Graph (mathematics)

This article just presents the basic definitions. For a broader view see graph theory. For another mathematical use of "graph", see graph of a function.

In mathematics and computer science a graph is the basic object of study in graph theory. Informally, a graph is a set of objects called vertices joined by links called edges. Typically, a graph is depicted as a set of dots (vertices, nodes) joined by lines (the edges). Depending on the application some edges can be directed.

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Definitions

Definitions in graph theory vary in the literature. Here are the conventions used in this encyclopedia.

Undirected graph

An undirected graph or graph G is an ordered pair G:=(V, E) with

• V a set of vertices or nodes,
• E a set of unordered pairs of distinct vertices, called edges or lines.

V (and hence E) are usually taken to be finite sets, and many of the well-known results are not true (or are rather different) for infinite graphs because many of the arguments fail in the infinite case.

Directed graph

A directed graph, digraph or quiver G is an ordered pair G:=(V,A) with

• V a set of vertices or nodes,
• A a set of ordered pairs of vertices called directed edges, arcs or arrows.

A variation on this definition is the oriented graph, which is a simple graph with an orientation assigned to all of its edges. The distinction between a directed graph and an oriented graph is that if x and y are vertices, a directed graph allows both (x, y) and (y, x) as edges, while only one is permitted in an oriented graph.

A directed graph may or may not be allowed to have loops, that is, edges where the start and end vertices are the same. By definition, this is forbidden in an oriented graph.

Mixed graph

A mixed graph G is a 3-tuple G:=(V,E,A) with V, E and A defined as above.

Variations in the definitions

As defined above, edges of undirected graphs have distinct ends, and E and A are sets (with distinct elements as sets always do). Many applications require more general possibilities, but terminology varies. A loop is an edge (directed or undirected) with both ends the same; these may be permitted or not permitted according to the application. Sometimes E or A are allowed to be multisets, so that there can be more than one edge between the same two vertices. The unqualified word "graph" might allow or disallow multiple edges in the literature, according to the preferences of the author. If it is intended to exclude multiple edges (and, in the undirected case, to exclude loops), the graph can be called simple. On the other hand, if it is intended to allow multiple edges, the graph can be called a multigraph. Sometimes the word pseudograph is used to indicate that both multiple edges and loops are allowed.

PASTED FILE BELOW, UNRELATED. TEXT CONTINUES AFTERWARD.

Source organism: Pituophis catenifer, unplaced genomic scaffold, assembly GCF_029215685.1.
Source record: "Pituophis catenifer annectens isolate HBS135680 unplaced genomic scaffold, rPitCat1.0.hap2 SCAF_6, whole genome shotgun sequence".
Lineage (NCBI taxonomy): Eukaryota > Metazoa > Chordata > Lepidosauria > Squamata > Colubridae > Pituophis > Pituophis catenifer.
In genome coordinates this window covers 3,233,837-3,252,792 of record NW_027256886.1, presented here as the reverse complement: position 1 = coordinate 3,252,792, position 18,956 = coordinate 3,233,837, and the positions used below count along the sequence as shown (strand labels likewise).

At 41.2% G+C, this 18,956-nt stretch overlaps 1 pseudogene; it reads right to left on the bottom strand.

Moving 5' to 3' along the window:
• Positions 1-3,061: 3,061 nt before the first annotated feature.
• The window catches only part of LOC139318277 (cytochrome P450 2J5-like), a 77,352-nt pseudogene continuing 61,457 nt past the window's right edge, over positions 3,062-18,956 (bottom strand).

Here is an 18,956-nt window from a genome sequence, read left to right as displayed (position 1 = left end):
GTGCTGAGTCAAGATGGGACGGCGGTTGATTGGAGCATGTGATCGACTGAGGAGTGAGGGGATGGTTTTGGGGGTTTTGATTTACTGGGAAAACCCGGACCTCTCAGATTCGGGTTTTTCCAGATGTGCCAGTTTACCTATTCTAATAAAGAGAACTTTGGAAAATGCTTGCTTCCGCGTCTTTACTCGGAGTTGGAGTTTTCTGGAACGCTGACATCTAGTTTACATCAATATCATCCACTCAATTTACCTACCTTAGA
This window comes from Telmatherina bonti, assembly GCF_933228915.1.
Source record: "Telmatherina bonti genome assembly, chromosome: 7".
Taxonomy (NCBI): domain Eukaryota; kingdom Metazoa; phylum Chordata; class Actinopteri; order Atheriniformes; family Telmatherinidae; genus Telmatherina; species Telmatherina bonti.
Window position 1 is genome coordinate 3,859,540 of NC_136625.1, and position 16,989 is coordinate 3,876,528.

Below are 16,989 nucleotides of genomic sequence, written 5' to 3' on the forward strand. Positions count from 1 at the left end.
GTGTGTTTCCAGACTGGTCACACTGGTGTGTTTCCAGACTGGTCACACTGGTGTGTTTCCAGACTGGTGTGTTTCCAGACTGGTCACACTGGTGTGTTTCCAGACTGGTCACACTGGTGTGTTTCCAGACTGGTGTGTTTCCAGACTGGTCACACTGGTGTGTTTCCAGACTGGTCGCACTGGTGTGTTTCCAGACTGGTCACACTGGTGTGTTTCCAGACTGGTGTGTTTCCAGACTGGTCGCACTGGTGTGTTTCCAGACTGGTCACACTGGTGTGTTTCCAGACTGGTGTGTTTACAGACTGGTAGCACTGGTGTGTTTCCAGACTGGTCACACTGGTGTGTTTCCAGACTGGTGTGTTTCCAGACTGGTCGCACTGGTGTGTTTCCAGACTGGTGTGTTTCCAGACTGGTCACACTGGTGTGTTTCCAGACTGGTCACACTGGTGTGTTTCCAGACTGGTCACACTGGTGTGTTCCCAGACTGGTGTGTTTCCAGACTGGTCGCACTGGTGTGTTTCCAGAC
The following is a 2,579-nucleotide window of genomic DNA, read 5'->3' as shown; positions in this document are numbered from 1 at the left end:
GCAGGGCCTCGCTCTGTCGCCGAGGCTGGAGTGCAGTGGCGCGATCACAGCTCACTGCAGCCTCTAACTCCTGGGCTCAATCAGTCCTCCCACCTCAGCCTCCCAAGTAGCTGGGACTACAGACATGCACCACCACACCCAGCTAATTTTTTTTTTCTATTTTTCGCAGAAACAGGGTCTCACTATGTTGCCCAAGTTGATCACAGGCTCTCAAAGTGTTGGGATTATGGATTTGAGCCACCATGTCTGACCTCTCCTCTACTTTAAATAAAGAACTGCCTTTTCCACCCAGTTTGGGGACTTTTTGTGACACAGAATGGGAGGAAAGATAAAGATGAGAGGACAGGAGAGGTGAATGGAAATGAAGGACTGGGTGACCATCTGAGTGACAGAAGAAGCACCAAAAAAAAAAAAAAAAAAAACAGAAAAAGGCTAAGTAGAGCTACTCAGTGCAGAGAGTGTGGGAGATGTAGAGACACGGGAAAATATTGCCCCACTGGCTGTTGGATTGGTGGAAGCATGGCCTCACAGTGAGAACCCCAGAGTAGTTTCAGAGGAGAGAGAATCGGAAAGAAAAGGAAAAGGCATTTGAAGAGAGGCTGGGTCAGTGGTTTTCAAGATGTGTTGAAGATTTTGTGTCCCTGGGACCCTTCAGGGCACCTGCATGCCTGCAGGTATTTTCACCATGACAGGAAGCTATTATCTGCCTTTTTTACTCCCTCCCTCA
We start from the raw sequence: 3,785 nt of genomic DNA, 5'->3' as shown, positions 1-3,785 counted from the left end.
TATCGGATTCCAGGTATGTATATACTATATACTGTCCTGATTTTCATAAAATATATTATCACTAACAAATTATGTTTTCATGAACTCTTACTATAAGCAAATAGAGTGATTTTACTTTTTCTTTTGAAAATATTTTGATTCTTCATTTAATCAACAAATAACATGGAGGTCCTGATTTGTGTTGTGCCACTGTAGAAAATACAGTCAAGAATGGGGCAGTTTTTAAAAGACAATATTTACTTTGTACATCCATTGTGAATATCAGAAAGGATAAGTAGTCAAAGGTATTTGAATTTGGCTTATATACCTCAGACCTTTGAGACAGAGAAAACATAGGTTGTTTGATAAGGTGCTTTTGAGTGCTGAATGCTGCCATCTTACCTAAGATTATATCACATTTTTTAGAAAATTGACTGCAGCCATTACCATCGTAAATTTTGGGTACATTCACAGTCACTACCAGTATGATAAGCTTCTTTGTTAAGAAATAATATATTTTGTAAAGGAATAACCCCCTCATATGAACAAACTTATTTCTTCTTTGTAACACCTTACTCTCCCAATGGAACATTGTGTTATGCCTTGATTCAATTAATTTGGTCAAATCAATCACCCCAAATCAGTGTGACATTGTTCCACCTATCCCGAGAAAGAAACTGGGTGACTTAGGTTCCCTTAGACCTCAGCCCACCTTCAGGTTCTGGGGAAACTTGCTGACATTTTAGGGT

Further definitions

For more definitions see Glossary of graph theory.

Two edges of a graph are called adjacent (sometimes coincident) if they share a common vertex. Similarly, two vertices are called adjacent if they share a common edge, that is they are joined by an edge. An edge and a vertex on that edge are called incident.

The graph with only one vertex and no edges is the trivial graph. A graph with only vertices and no edges is known as an empty graph; the graph with no vertices and no edges is the null graph, but not all mathematicians allow this concept.

In a weighted graph or digraph, each edge is associated with some value, variously called its cost, weight, length or other term depending on the application; such graphs arise in many contexts, for example in optimal route problems such as the traveling salesman problem.

Normally, the vertices of a graph by their nature are indistinguishable. (Of course, they may be distinguishable by the properties of the graph itself, e.g., by the numbers of incident edges). Some branches of graph theory require to uniquely identify vertices. If each vertex is given a label, then the graph is said to be a vertex-labeled graph, whereas graphs which have labeled edges are called edge-labeled graphs. Graphs with labels attached to edges or vertices are more generally designated as labeled. Consequently, graphs without labels are called unlabelled.

Examples The picture is a graphic representation of the following graph

• V:={1,2,3,4,5,6}
• E:={{1,2},{1,5},{2,3},{2,5},{3,4},{4,5},{4,6}}

Generalizations

In a hypergraph, an edge can join more than two vertices.

An undirected graph can be seen as a simplicial complex consisting of 1-simplices (the edges) and 0-simplices (the vertices). As such, complexes are generalizations of graphs since they allow for higher-dimensional simplices.

Every graph gives rise to a matroid, but in general the graph cannot be recovered from its matroid, so matroids are not truly generalizations of graphs.

In model theory, a graph is just a structure. But in that case, there is no limitation on the number of edges: it can be any cardinal number.

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